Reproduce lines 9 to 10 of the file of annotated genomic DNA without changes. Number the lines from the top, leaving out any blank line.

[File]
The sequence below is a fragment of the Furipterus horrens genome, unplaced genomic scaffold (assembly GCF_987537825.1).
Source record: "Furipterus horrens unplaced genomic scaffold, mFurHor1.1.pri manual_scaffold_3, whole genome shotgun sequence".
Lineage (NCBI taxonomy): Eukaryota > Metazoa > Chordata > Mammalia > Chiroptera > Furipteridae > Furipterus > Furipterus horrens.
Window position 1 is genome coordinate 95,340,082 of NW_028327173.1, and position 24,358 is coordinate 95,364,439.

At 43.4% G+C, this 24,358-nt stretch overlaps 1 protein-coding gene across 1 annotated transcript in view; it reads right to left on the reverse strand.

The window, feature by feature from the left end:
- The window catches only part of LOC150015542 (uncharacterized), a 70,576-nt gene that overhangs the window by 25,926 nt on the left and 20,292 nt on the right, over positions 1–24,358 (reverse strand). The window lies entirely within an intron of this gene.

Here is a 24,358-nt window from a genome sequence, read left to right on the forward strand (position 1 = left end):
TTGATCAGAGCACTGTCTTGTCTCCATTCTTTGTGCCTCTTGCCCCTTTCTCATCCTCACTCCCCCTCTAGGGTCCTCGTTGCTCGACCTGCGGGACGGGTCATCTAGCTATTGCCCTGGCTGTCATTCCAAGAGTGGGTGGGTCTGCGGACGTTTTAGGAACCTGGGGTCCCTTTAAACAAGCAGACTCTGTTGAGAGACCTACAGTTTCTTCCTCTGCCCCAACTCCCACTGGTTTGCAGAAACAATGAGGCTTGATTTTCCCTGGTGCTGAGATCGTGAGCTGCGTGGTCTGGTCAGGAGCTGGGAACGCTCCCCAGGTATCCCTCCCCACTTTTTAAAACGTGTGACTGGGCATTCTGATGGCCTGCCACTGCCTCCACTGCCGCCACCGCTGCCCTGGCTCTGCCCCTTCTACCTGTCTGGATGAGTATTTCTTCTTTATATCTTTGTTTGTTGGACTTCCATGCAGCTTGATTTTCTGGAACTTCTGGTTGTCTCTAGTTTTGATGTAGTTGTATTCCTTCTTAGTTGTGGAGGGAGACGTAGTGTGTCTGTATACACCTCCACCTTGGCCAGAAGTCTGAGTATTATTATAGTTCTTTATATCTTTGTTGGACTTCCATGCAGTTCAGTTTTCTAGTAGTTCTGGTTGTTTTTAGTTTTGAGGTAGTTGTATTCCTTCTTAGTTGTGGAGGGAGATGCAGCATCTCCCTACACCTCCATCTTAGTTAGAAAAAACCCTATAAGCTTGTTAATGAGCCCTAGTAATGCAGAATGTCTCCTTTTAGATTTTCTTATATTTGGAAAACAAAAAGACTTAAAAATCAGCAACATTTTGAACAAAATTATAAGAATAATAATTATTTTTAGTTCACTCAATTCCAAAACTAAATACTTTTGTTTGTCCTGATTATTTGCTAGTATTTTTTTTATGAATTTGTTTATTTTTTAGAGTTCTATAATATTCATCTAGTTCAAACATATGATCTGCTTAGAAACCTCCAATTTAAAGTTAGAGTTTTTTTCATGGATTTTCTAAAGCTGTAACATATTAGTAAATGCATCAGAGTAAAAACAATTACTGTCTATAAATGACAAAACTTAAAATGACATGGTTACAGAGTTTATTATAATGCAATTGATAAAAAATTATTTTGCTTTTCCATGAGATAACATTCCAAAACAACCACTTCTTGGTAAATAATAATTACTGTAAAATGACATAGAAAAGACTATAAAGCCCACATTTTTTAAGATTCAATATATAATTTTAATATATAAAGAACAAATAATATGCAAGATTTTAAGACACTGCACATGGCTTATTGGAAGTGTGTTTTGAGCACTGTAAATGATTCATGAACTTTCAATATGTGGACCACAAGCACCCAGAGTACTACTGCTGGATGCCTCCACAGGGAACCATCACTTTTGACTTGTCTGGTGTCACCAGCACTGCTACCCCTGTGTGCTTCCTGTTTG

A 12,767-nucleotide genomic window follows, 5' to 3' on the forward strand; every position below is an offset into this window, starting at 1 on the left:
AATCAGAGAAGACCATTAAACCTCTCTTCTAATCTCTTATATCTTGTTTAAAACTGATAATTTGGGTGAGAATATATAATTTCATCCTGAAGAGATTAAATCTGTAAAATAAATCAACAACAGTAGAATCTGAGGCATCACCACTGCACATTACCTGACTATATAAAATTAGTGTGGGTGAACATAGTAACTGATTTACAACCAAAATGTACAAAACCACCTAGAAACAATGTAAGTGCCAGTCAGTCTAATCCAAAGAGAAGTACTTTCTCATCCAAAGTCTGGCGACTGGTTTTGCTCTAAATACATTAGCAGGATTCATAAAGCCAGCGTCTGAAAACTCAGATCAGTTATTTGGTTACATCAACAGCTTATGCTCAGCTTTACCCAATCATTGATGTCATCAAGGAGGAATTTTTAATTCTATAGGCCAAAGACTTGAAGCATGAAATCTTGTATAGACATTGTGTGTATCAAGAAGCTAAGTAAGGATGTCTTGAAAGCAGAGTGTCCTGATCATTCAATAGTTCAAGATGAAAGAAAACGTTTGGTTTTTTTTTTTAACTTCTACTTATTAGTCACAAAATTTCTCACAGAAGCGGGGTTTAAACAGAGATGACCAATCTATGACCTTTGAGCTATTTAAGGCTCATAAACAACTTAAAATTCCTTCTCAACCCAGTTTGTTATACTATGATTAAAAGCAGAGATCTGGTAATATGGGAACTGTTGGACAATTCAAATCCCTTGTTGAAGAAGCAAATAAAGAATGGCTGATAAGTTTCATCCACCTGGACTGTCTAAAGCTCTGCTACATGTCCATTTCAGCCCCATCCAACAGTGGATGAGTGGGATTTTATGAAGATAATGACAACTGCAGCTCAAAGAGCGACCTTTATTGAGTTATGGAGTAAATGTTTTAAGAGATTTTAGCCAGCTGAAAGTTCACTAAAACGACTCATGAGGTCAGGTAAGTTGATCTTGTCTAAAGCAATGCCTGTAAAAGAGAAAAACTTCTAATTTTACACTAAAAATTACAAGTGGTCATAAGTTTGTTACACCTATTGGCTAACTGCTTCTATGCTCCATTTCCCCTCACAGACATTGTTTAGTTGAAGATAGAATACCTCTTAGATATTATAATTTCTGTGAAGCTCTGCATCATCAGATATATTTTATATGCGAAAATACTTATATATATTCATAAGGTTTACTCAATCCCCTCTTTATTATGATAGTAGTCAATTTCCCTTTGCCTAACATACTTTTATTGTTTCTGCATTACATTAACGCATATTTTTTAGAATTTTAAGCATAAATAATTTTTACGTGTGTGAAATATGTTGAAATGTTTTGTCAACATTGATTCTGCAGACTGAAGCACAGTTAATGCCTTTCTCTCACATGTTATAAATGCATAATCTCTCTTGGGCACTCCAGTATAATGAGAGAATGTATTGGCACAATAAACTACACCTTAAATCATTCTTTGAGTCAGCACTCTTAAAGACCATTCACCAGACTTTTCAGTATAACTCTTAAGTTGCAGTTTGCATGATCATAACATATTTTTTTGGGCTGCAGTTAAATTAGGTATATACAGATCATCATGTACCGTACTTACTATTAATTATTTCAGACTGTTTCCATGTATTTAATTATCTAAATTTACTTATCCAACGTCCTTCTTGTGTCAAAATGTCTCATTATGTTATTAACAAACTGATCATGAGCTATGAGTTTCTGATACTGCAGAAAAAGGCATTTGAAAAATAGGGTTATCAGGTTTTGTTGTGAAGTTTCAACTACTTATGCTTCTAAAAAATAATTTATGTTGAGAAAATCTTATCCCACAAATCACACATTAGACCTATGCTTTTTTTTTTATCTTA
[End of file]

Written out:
TTGATCAGAGCACTGTCTTGTCTCCATTCTTTGTGCCTCTTGCCCCTTTCTCATCCTCACTCCCCCTCTAGGGTCCTCGTTGCTCGACCTGCGGGACGGGTCATCTAGCTATTGCCCTGGCTGTCATTCCAAGAGTGGGTGGGTCTGCGGACGTTTTAGGAACCTGGGGTCCCTTTAAACAAGCAGACTCTGTTGAGAGACCTACAGTTTCTTCCTCTGCCCCAACTCCCACTGGTTTGCAGAAACAATGAGGCTTGATTTTCCCTGGTGCTGAGATCGTGAGCTGCGTGGTCTGGTCAGGAGCTGGGAACGCTCCCCAGGTATCCCTCCCCACTTTTTAAAACGTGTGACTGGGCATTCTGATGGCCTGCCACTGCCTCCACTGCCGCCACCGCTGCCCTGGCTCTGCCCCTTCTACCTGTCTGGATGAGTATTTCTTCTTTATATCTTTGTTTGTTGGACTTCCATGCAGCTTGATTTTCTGGAACTTCTGGTTGTCTCTAGTTTTGATGTAGTTGTATTCCTTCTTAGTTGTGGAGGGAGACGTAGTGTGTCTGTATACACCTCCACCTTGGCCAGAAGTCTGAGTATTATTATAGTTCTTTATATCTTTGTTGGACTTCCATGCAGTTCAGTTTTCTAGTAGTTCTGGTTGTTTTTAGTTTTGAGGTAGTTGTATTCCTTCTTAGTTGTGGAGGGAGATGCAGCATCTCCCTACACCTCCATCTTAGTTAGAAAAAACCCTATAAGCTTGTTAATGAGCCCTAGTAATGCAGAATGTCTCCTTTTAGATTTTCTTATATTTGGAAAACAAAAAGACTTAAAAATCAGCAACATTTTGAACAAAATTATAAGAATAATAATTATTTTTAGTTCACTCAATTCCAAAACTAAATACTTTTGTTTGTCCTGATTATTTGCTAGTATTTTTTTTATGAATTTGTTTATTTTTTAGAGTTCTATAATATTCATCTAGTTCAAACATATGATCTGCTTAGAAACCTCCAATTTAAAGTTAGAGTTTTTTTCATGGATTTTCTAAAGCTGTAACATATTAGTAAATGCATCAGAGTAAAAACAATTACTGTCTATAAATGACAAAACTTAAAATGACATGGTTACAGAGTTTATTATAATGCAATTGATAAAAAATTATTTTGCTTTTCCATGAGATAACATTCCAAAACAACCACTTCTTGGTAAATAATAATTACTGTAAAATGACATAGAAAAGACTATAAAGCCCACATTTTTTAAGATTCAATATATAATTTTAATATATAAAGAACAAATAATATGCAAGATTTTAAGACACTGCACATGGCTTATTGGAAGTGTGTTTTGAGCACTGTAAATGATTCATGAACTTTCAATATGTGGACCACAAGCACCCAGAGTACTACTGCTGGATGCCTCCACAGGGAACCATCACTTTTGACTTGTCTGGTGTCACCAGCACTGCTACCCCTGTGTGCTTCCTGTTTG

A 12,767-nucleotide genomic window follows, 5' to 3' on the forward strand; every position below is an offset into this window, starting at 1 on the left: